When using Azure API Manager, there are 3 main ways to authenticate a request before passing it to a backend.
- Using Azure APIM inbuilt subscription keys.
- Using a JWT token from another service and validating it using OpenID
- Using a pre-shared certificate and validating the incoming request with the stored certificate
The latter may seem like a rare occurrence, but if you are doing machine to machine requests – for example two backend services need to talk to each other, then signing the requests with certificates is surprisingly handy.
Turning On Negotiate Client Certificate
For whatever reason, the documentation from Microsoft is fairly sparse about a very important setting you must turn on. Even if you configure APIM to validate certificates, none of it will work if you don’t first turn on “Negotiate Client Certificate”.
How you do that depends on your APIM SKU. For *non-consumption* APIM SKUs, you must go to your APIM, look for “Custom Domains” on the left hand menu, select your domain, and then tick the box to turn client certificates on :
For consumption APIM SKUs, the setting is still under Custom Domains, but you will instead have a slider to turn it on globally :
Uploading Client Certificate
Next, we need to upload the certificate to APIM. There are two ways this can be done :
- Manually upload the certificate directly into API Manager
- Upload a certificate into Azure Keyvault and then reference it via API Manager
I highly recommend the latter for a couple of reasons.
- Should you update the certificate, you only need to upload the new version into Key Vault and everything referencing it will automatically update
- Key Vault can generate self signed certificates for you automatically, which is secure when you yourself are the client.
- The client code does not need to have a local version of the certificate and can reference Key Vault also (So there is no risk of checking in the certificate to source control or uploading it to a developer wiki etc)
To reference a certificate from APIM. Simply select Certificates from the left hand menu, make sure you select “Client Certificates” on the next blade, and then you can add a certificate directly from Key Vault :
Validating Client Certificate Policy
With your certificate uploaded, you can now validate incoming certificates with an Inbound Processing policy.
The easiest way to do so is with a policy that checks and validates the incoming certificate, and if invalid, returns a 403 response. Something like so :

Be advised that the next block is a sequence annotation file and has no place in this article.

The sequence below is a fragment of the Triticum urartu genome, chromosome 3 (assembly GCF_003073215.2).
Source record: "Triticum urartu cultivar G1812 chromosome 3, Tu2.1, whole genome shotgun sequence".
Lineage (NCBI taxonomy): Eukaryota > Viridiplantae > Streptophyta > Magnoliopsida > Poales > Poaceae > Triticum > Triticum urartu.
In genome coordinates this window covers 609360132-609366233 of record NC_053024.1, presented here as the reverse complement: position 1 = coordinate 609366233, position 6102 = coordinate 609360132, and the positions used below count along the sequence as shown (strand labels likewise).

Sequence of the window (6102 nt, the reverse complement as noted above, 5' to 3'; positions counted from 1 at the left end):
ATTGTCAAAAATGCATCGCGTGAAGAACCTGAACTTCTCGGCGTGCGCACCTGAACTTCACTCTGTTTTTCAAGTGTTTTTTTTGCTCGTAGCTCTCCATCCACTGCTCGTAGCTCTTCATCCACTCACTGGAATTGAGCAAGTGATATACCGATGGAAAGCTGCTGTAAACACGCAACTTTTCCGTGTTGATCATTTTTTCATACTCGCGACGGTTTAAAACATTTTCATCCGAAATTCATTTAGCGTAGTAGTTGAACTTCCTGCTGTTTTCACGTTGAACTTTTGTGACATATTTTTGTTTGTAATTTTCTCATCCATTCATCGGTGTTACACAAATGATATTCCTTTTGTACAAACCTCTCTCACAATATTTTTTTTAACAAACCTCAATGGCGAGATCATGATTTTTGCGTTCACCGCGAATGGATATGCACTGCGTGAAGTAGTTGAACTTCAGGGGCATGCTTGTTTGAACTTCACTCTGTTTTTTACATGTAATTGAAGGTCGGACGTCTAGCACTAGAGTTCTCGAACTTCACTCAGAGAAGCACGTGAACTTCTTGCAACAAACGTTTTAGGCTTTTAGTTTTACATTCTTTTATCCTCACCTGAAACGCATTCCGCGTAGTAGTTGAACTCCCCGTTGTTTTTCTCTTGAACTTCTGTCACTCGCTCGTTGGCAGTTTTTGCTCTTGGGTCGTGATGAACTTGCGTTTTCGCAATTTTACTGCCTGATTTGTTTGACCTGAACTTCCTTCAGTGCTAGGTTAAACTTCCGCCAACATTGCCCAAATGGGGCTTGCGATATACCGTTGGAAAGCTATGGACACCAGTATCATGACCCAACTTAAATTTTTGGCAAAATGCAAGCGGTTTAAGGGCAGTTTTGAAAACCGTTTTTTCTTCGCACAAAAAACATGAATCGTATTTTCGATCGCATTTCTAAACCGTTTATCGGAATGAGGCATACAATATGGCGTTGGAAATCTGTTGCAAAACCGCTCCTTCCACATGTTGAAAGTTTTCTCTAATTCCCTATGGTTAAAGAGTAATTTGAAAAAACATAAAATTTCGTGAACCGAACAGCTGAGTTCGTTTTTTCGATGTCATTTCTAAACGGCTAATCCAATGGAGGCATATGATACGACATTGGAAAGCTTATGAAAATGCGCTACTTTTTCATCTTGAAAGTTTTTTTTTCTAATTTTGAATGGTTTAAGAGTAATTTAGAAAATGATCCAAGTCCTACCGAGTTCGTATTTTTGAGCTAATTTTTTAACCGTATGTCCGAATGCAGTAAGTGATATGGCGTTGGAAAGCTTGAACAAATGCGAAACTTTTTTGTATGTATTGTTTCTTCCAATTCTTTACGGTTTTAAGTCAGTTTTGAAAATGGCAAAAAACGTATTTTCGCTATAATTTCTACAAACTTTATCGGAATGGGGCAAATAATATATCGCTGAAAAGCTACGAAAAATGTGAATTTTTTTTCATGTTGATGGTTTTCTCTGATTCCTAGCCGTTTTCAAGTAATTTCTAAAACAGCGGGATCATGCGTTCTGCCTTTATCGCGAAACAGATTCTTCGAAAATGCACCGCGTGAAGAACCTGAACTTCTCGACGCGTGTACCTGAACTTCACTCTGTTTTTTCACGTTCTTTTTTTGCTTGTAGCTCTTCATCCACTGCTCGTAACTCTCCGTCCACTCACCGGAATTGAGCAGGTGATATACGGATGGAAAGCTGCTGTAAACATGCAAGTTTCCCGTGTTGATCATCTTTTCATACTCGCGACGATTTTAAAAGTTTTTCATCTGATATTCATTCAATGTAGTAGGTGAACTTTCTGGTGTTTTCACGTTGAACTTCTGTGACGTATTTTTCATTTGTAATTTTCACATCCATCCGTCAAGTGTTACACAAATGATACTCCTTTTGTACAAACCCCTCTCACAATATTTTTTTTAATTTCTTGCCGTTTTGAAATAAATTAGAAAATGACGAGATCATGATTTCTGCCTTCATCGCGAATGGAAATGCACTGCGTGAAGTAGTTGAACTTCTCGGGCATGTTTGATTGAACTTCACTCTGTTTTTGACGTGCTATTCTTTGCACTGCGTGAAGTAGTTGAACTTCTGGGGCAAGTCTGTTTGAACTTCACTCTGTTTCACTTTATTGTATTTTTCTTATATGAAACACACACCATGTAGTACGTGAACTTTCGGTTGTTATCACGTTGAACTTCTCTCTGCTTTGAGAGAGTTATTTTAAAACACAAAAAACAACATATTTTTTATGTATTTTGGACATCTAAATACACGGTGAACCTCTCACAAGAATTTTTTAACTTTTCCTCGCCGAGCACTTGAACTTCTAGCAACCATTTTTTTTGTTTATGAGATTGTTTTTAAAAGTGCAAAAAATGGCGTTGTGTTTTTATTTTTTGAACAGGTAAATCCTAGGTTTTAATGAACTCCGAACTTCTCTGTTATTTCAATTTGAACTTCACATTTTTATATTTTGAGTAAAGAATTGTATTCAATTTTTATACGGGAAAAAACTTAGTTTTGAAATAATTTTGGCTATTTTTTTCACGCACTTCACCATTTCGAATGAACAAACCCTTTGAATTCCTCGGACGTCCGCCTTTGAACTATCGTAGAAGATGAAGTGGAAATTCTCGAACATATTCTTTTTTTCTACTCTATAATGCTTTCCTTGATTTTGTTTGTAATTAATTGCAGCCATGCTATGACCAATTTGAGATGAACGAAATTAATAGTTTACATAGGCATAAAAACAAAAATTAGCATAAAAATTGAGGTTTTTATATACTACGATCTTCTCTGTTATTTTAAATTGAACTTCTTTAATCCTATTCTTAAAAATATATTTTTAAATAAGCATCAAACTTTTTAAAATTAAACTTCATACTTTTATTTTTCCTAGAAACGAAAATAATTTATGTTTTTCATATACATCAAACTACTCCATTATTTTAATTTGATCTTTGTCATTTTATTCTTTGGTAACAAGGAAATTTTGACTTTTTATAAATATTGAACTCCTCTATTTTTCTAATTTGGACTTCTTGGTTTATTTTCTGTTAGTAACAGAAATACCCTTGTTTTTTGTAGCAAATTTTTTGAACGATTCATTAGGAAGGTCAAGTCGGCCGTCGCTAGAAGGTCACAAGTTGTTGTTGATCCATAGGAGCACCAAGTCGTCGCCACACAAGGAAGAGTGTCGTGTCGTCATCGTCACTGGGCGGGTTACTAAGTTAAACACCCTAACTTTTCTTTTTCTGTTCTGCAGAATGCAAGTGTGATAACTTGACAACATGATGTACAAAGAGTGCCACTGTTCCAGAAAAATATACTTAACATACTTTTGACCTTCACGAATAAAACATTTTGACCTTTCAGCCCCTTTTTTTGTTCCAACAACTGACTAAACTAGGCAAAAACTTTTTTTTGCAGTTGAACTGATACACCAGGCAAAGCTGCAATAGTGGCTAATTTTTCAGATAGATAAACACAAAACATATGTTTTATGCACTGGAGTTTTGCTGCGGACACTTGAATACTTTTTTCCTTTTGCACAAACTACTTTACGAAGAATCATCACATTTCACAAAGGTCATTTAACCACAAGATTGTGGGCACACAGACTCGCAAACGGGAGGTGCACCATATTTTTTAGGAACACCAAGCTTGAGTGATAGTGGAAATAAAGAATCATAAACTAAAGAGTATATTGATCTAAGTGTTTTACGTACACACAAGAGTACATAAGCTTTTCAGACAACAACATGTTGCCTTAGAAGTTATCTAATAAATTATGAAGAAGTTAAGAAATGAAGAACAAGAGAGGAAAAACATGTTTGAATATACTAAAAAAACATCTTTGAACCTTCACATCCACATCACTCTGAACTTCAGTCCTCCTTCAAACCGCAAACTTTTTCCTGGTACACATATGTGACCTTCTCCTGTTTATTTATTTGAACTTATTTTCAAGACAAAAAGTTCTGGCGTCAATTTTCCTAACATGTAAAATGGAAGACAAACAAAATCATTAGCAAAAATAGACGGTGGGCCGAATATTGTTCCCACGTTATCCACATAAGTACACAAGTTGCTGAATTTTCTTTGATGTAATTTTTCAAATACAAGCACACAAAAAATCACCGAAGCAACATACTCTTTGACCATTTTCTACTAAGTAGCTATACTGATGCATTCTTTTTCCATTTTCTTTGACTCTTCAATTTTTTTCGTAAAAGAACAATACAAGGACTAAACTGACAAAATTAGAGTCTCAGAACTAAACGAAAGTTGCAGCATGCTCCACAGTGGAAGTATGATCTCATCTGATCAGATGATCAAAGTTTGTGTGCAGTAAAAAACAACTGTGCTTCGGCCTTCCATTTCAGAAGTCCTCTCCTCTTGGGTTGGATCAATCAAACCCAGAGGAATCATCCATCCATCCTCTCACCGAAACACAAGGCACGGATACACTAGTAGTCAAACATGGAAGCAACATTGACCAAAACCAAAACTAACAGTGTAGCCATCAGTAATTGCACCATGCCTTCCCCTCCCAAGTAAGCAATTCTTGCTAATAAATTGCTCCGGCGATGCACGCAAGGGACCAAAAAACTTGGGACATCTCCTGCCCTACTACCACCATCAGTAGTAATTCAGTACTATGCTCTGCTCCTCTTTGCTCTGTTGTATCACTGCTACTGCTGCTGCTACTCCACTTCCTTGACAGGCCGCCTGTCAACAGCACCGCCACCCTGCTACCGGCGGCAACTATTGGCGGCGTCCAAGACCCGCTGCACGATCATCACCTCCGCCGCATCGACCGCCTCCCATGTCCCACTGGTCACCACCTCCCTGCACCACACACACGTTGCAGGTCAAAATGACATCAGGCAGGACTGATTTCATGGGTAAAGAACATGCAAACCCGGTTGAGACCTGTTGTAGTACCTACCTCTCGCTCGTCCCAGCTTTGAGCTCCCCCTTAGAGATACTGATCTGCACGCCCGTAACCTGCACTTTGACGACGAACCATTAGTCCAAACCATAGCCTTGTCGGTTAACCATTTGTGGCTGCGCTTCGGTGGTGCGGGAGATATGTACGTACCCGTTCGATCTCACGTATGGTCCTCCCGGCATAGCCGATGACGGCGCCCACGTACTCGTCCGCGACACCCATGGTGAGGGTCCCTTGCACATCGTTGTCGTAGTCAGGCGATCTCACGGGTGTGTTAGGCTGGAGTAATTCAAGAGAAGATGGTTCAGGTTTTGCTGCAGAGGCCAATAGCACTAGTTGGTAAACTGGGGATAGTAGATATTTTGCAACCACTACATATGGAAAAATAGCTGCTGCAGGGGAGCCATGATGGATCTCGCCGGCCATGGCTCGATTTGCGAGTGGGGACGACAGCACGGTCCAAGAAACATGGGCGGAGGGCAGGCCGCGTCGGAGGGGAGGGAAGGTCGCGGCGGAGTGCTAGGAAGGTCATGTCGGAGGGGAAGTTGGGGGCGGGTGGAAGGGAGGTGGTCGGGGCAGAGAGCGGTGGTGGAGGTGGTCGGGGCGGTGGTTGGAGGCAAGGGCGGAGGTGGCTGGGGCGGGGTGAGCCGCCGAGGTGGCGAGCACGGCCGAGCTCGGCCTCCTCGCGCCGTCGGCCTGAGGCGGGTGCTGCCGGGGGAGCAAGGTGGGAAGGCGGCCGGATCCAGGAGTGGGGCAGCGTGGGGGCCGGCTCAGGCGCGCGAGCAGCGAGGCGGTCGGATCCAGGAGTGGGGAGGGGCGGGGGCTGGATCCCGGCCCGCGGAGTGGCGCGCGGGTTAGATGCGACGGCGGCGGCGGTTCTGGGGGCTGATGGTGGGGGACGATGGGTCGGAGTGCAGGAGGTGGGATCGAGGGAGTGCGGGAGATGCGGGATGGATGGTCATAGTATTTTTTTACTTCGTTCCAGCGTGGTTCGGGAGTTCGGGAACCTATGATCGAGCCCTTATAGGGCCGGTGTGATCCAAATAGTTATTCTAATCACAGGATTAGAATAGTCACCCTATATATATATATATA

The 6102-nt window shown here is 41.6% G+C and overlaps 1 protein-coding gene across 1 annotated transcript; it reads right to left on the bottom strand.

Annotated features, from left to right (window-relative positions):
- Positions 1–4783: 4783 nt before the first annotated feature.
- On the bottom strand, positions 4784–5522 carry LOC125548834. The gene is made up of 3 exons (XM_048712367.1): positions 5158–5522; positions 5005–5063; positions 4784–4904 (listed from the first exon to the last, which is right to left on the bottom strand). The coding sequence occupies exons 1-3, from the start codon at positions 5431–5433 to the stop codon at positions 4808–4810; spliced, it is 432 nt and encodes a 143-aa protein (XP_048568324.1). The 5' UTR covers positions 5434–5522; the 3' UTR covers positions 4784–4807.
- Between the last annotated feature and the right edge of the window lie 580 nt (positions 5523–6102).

<when condition="@(context.Request.Certificate == null || !context.Request.Certificate.Verify() || !context.Deployment.Certificates.Any(c => c.Value.Thumbprint == context.Request.Certificate.Thumbprint))"> <return-response> <set-status code="403" reason="Invalid client certificate" /> </return-response> </when>
All this does is check :
- Is there a certificate
- Can we verify it
- Does the certificate match a certificate that we have uploaded to APIM
If any of that is false, then we return a 403 response!
Some of this can be a bit finicky, so here’s some things that helped me!
If the following is always empty after you’ve uploaded a certificate :
Then it’s almost certain that you have not turned on the “Negotiate Client Certificate” at the start of this article. Not turning on this setting does not give you a warning or error, it just does not load certificates into policies.
Inbuilt Client Certificate Policy
Supposedly, there is an inbuilt policy for validating client certificates using XML like so :
<validate-client-certificate> <identities> <identity /> </identities> </validate-client-certificate>
I never managed to get this to work for me. It’s possible that the magical incantation of settings wasn’t set up quite right, but even when I went through Microsoft’s documentation they didn’t use this. From the documentation it was also unclear if this XML could/would validate against uploaded certificates, or if it would just validate against a hardcoded thumbprint. So for now, don’t use it!
Authenticate Certificate Policy
There is also a XML policy for “Authenticate-Certificate” like so :
<authentication-certificate thumbprint="thumbprint" certificate-id="resource name"/>
As far as I could work out, this is for authenticating with backend services with a certificate. It is not for clients calling your API manager. So again, skip this one!